Sensitivity analysis was carried out to assess the robustness of the meta-analysis results to genotyping method, given that one study  used PCR-RFLP, which may incorrectly classify Tyr/His heterozygotes as His/His homozygotes . After excluding the PCR-RFLP study , meta-analysis showed that risk of ovarian cancer tended to be higher in the presence of the C allele according to allelic contrast (OR = 1.09, 95% CI 1.00-1.18, P = 0.06). The CC genotype was associated with increased risk of ovarian cancer both by homozygous comparison (OR = 1.21, 95% CI 1.02-1.43, P = 0.03) and by recessive contrast (OR = 1.23, 95% CI 1.03-1.47, P = 0.02). In contrast, the TT genotype was not associated with higher or lower ovarian cancer risk based on dominant contrast (OR = 0.94, 95% CI = 0.84-1.05, P = 0.29) (Table 4).
Activity of mEH is critical to the metabolism of xenobiotics and procarcinogens that may be involved in initiating cancers such as ovarian cancer. This meta-analysis aimed to evaluate the hypothesis that mEH polymorphism, by altering xenobiotic metabolism, may affect risk of developing ovarian cancer. The results suggest that in the total population and among Caucasians, although not necessarily among Asians, the CC genotype of Tyr113His mEH (rs1051740) is a risk factor of ovarian cancer according to homozygous and recessive contrast. These results were robust to sensitivity analysis in which one study  using PCR-RFLP instead of allele-specific PCR was excluded. The available data are insufficient to determine whether particular mEH genotypes affect risk of particular histological subtypes of ovarian cancer.
The Tyr113His mEH polymorphism has been extensively investigated for its potential involvement in various types of cancers, such as colorectal cancer , lung and upper digestive tract cancer , esophageal carcinoma , and hepatocellular carcinoma . Most of these studies, however, have shown that the polymorphism is not a risk factor, except in the case of hepatocellular carcinoma . The present study finds compelling evidence that the homozygous mEH CC genotype may increase ovarian cancer risk. Thus, Tyr113His mEH polymorphism may play an important role in the development of at least two common cancers.
Patients with different histological subtypes of ovarian cancer may have different prognoses [23, 24], making it important to understand whether genetic risk applies differently to particular subtypes. Unfortunately this question could not be adequately addressed because most included studies did not report detailed genotype data for different subtypes. Nevertheless, four [11–13, 15] of the five included studies reported genotype frequences for some histological subtypes. Among these four studies, two demonstrated that the TT genotype was associated with a decreased risk of endometrioid  and serous  ovarian cancer. Our meta-analyses based on three studies [11, 13, 15] involving 922 cases and 718 controls found that the C allele significantly decreased endometrioid/clear cell ovarian cancer risk (Table 3). At the same time, a single study with 1571 cases and 2046 controls  showed that the C allele significantly increased serous ovarian cancer risk. Unfortunately the single large study  did not describe histological subtype data in detail, so it could not be combined in a meta-analysis with the other three [11, 13, 15]. Small sample size may explain the discrepancy among the studies. Large, well-designed cohort studies examining the genetic susceptibility of different histological subtypes of ovarian cancer are needed.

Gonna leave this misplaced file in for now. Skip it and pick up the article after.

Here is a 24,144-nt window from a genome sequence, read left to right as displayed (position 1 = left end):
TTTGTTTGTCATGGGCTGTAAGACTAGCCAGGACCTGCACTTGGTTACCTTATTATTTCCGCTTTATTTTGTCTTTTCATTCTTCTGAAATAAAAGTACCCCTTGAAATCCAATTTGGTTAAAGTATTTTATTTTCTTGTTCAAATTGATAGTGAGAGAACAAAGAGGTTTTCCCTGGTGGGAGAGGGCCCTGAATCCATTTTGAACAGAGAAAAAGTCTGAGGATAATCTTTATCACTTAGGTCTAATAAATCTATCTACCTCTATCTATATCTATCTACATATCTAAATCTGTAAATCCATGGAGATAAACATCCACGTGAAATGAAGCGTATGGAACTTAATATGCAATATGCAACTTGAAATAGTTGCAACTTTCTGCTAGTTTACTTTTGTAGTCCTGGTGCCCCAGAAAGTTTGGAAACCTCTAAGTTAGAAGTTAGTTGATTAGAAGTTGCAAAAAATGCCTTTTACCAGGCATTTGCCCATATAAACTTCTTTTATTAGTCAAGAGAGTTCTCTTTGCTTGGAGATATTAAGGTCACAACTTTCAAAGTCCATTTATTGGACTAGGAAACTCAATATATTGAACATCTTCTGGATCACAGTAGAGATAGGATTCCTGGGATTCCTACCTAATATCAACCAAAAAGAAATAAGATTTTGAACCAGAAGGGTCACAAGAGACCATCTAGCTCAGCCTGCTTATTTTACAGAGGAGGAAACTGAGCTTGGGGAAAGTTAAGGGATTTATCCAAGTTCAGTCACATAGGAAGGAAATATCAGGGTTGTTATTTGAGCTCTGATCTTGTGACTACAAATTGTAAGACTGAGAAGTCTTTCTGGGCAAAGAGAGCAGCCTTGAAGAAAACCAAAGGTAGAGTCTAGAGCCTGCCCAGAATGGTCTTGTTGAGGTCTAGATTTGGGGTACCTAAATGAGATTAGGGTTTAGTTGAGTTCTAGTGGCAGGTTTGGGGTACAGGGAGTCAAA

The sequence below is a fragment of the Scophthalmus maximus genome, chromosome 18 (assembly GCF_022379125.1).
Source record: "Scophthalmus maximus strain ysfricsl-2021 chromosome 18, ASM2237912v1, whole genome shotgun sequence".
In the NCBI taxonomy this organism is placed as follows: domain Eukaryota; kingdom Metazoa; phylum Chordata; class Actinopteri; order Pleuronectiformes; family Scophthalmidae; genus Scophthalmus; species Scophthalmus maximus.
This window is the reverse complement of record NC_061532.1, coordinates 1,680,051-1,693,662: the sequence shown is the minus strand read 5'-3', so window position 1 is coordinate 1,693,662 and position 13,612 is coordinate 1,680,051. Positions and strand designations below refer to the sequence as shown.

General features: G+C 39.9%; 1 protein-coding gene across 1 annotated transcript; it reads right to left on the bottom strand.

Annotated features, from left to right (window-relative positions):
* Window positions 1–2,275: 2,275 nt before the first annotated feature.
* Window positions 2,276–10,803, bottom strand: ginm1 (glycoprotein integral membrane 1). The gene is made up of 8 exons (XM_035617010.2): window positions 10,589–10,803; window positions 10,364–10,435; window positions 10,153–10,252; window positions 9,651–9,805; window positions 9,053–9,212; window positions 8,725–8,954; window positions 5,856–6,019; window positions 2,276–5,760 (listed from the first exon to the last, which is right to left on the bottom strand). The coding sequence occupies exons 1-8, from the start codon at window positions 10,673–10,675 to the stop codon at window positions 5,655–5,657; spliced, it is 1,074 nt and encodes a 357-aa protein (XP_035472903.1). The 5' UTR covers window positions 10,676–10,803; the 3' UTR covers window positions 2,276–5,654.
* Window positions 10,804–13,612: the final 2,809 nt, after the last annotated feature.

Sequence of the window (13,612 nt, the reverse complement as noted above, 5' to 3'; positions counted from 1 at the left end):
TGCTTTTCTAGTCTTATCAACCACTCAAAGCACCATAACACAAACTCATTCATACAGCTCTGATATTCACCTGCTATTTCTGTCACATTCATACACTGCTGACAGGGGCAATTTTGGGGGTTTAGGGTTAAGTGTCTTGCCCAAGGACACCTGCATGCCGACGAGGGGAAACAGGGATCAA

The causes of ovarian cancer appear to be complex, involving multiple inherited [25–27], environmental [28, 29] and acquired factors [30, 31]. While mEH polymorphism may participate directly in influencing risk of ovarian cancer, it may also do so through interactions with other genes or with the environment. For example, one study  found cigarette smoking to be associated not only with increased risk of lung cancer but also with increased likelihood of mEH polymorphism. Arguing against this possibility, two studies [12, 15] in the present meta-analysis failed to find evidence of synergistic interactions between alcohol or tobacco use and mEH polymorphism on risk of ovarian cancer. The remaining three included studies [11, 13, 14] did not explore gene-environment or gene-gene interactions. Future studies should examine these interactions in detail, especially given the complexity of ovarian cancer risk factors.
The 113His codon variant is relatively common in the mEH gene, but allele frequency differs significantly among ethnicities. For example, the frequency of the homozygous CC genotype (His113His) is approximately 12% in Caucasians but 40% in Chinese (Table 1). These data are in line with other studies [32, 33] showing that the frequency of the His113His variant is greatest in the Asian population (18-42%) and intermediate in the European population (about 10%). Surprisingly, despite its higher frequency in Asians, we did not find any association between the CC genotype or C allele and risk of ovarian cancer in our Chinese ethnic subgroup analysis. In contrast, meta-analysis of all five included studies, with a total participant population that was 95% Caucasian, showed the CC genotype to be a risk factor, and the largest included study , involving Caucasians, indicated an association between the C allele and increased risk of serous ovarian cancer. Future work should examine carefully whether the mEH polymorphism affects risk of ovarian cancer differently in different ethnicities. It may be, for example, that the C allele normally increases cancer risk, as observed here in Caucasians, but no longer in Asians because of compensatory mutations with the population could not support such a high frequency of the risk-bearing allele.